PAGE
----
'The Macaluso Sisters' ('Le sorelle Macaluso'): Film Review | Venice 2020

Le Sorelle Macaluso
Venice Film Festival
A breakout film for an award-winning theater writer-director.

Leading Italian playwright Emma Dante brings to the screen her prize-winning play about a tragedy in a family of five sisters living together in Palermo.

An accidental death in the family turns the lives of five orphaned sisters upside down in The Macaluso Sisters (Le sorelle Macaluso), the second of Emma Dante’s theatrical works to be filmed by the author and playwright. The story is set in lower middle-class Sicily, where five young women struggle to fend for themselves in a big apartment overlooking the sea. With its deeply etched characters and fine dramatic performances from an ensemble female cast, it’s the most likely of the four Italian films bowing in Venice competition to appeal to audiences outside the domestic walls, but it should still do most of its business in Italy, where Dante’s fans are legion.

Quite a step up from the director’s first film A Street in Palermo, which dramatized a battle of wills between two women stuck in a traffic jam, The Macaluso Sisters is never completely free from stage conventions. But it is much more open in terms of space and time. The location, nostalgic but oppressive, is Palermo and the spirit is that of Italy’s deep south. The film adaptation penned by Dante, Elena Stancanelli and Giorgio Vasta is divided into three acts set in different time periods, when the protags are respectively young, adult and elderly. Both touching and universally understandable, the theme is how an untimely death destroys the fragile fabric that binds a family together.

The girls, who range in age from maybe 5 to 20, are preparing for a day on the beach when the curtain rises. What happened to their parents is not mentioned, but they have their lives organized and in hand. They make a living renting the doves they raise in the attic to weddings; after the ceremony, the birds find their own way home when they are released into the sky. It’s an uneasy metaphor for the drama that follows.

Pinuccia (Anita Pomario), the oldest sister, puts on lipstick as she gets little Antonella (the sweet-faced, good-tempered Viola Pusateri) dressed. The other three fight and taunt each other in sisterly fashion but finally, in high spirits, they all walk out together through overgrown lots on their way to the Charleston, a gaudy bathing establishment on Mondello beach. To keep from paying the entrance fee, the girls sneak in.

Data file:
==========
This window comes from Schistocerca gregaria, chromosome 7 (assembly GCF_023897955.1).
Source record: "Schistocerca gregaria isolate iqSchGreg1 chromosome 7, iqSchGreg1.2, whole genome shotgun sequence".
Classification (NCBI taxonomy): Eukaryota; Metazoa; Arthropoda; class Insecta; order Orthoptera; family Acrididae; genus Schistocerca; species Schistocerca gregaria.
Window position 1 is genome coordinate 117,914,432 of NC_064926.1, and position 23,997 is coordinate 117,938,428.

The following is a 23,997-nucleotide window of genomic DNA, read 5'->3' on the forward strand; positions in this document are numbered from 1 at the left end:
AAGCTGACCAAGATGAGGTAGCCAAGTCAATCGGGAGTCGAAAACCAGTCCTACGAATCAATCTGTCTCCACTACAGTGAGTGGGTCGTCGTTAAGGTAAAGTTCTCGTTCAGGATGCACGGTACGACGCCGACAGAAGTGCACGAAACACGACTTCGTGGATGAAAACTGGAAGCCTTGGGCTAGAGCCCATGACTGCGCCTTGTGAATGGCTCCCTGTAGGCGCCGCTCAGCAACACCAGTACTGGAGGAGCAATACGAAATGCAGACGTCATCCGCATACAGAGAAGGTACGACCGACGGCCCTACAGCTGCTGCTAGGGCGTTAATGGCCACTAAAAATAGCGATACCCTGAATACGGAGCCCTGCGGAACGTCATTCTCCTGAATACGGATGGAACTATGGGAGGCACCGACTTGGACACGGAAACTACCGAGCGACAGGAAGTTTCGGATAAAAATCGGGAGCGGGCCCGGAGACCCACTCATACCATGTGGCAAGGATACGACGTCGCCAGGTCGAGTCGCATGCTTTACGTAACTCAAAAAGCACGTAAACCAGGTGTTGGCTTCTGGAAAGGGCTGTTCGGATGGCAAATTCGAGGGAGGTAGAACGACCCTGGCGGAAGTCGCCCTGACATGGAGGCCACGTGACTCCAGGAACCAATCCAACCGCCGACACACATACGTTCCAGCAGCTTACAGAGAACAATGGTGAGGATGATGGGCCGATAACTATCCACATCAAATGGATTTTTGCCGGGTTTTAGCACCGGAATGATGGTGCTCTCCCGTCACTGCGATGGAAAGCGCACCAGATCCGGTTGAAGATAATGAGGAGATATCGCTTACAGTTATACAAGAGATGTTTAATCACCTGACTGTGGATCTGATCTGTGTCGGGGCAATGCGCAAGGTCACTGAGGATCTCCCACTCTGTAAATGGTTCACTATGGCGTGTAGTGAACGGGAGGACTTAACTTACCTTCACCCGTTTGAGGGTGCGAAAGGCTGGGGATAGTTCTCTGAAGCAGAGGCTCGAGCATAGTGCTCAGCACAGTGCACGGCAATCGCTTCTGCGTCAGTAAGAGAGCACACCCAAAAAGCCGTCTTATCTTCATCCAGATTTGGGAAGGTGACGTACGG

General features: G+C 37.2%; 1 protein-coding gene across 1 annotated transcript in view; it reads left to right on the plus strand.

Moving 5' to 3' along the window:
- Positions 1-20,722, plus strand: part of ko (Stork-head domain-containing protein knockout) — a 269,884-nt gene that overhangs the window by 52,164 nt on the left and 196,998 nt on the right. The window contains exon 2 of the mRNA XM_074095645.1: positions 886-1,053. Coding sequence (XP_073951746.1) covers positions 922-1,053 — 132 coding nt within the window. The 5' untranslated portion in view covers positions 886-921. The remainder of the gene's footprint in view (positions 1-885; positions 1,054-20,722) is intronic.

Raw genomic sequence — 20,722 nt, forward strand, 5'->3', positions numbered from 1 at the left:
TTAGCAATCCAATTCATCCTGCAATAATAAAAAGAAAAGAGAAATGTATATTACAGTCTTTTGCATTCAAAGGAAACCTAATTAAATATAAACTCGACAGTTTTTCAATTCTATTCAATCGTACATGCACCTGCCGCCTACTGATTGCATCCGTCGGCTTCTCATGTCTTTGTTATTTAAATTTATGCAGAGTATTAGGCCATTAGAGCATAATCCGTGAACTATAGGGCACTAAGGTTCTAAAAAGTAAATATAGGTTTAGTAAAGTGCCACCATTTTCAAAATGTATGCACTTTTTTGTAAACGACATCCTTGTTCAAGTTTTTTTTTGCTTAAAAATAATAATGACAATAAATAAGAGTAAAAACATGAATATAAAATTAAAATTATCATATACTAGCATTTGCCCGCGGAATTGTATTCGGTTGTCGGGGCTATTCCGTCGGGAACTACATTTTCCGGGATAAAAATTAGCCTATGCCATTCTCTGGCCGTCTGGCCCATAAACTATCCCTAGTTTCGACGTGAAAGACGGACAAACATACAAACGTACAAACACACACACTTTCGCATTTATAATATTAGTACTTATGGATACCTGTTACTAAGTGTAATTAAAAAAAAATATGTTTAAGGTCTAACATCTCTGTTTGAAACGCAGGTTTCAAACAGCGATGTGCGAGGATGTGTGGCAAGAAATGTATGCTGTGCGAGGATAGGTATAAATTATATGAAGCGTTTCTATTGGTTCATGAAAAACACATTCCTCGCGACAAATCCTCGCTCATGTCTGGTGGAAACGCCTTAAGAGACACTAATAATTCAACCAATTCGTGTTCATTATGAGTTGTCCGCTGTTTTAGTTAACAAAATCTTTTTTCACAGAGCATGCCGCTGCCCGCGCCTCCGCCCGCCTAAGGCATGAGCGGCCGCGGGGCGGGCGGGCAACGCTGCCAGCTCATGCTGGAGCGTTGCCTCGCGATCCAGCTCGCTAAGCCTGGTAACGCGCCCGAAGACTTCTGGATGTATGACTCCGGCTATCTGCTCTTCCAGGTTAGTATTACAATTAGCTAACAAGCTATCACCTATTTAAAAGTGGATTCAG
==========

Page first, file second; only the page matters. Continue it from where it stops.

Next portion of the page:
Most closely observed is the sporty Maria (Eleanora De Luca), who aspires to be a dancer. She slips away to meet a girl her own age and, in a deserted arena, they flirt and exchange kisses. Meanwhile Pinuccia swims out to sea, leaving Katia and the emotionally uncentered Lia alone in the water with Antonella. What happens next is revealed in the following act.

Years have passed and great changes have come over the household. Maria (the adult Simona Malato) has not become a dancer; she works as vet’s assistant and the ugliness of her life is visualized by her cutting opening a deer’s stomach with a scalpel. Her face looks ghastly and her body is emaciated. Back home, she dons a child’s ballet tutu and abruptly announces she is ill.

Pinuccia (Donatella Finocchiaro), who is now an attractive young woman with a boyfriend, has invited the married sister Katia (Laura Giordani) over for dinner. But Lia’s mental problems have pushed her innate aggressiveness over the edge, and in a very theatrical screaming match, Pinuccia accuses her of killing Antonella that long-ago day on Mondello beach.

Many years later, we find an aged Lia (Maria Rosaria Alati) living alone in the decrepit apartment, surrounded by more poignant memories of childhood — dolls, puppets, toys and music boxes — than in a Tennessee Williams play. Among them are, of course, souvenirs of the lost Antonella. But the final scene manages to break free of stagy trappings in a cinematic moment of truth that hits home.

From 7 to 70, the ensemble cast is convincing even in the moments of high drama. Gherardo Gossi’s cinematography has a nostalgic glow that turns darker in the middle section. Well-chosen music credits include pieces by Satie, Sicilian composer-director Franco Battiato and Gianna Nannini’s challenging rock song, Meravigliosa creatura.  

Production companies: Rosamont, Minimum Fax Media, Rai Cinema
Cast: Viola Pusateri, Anita Pomario, Eleanora De Luca, Simona Malato, Susanna Piraino, Serena Barone, Maria Rosaria Alati, Donatella Finocchiaro, Ileana Rigano, Alissa Maria Orlando, Laura Giordani, Rosalba Bologna.
Director: Emma Dante
Screenwriters: Emma Dante, Elena Stancanelli, Giorgio Vasta
Producers: Marica Stocchi, Giuseppe Battiston, Daniele Di Gennaro
Director of photography: Gherardo Gossi
Editor: Benni Atria
Production designer: Emita Frigato
Costume designer: Vanessa Sannino
Casting: Maurilio Mangano
Venue: Venice Film Festival (Competition)
World sales: Charades
94 minutes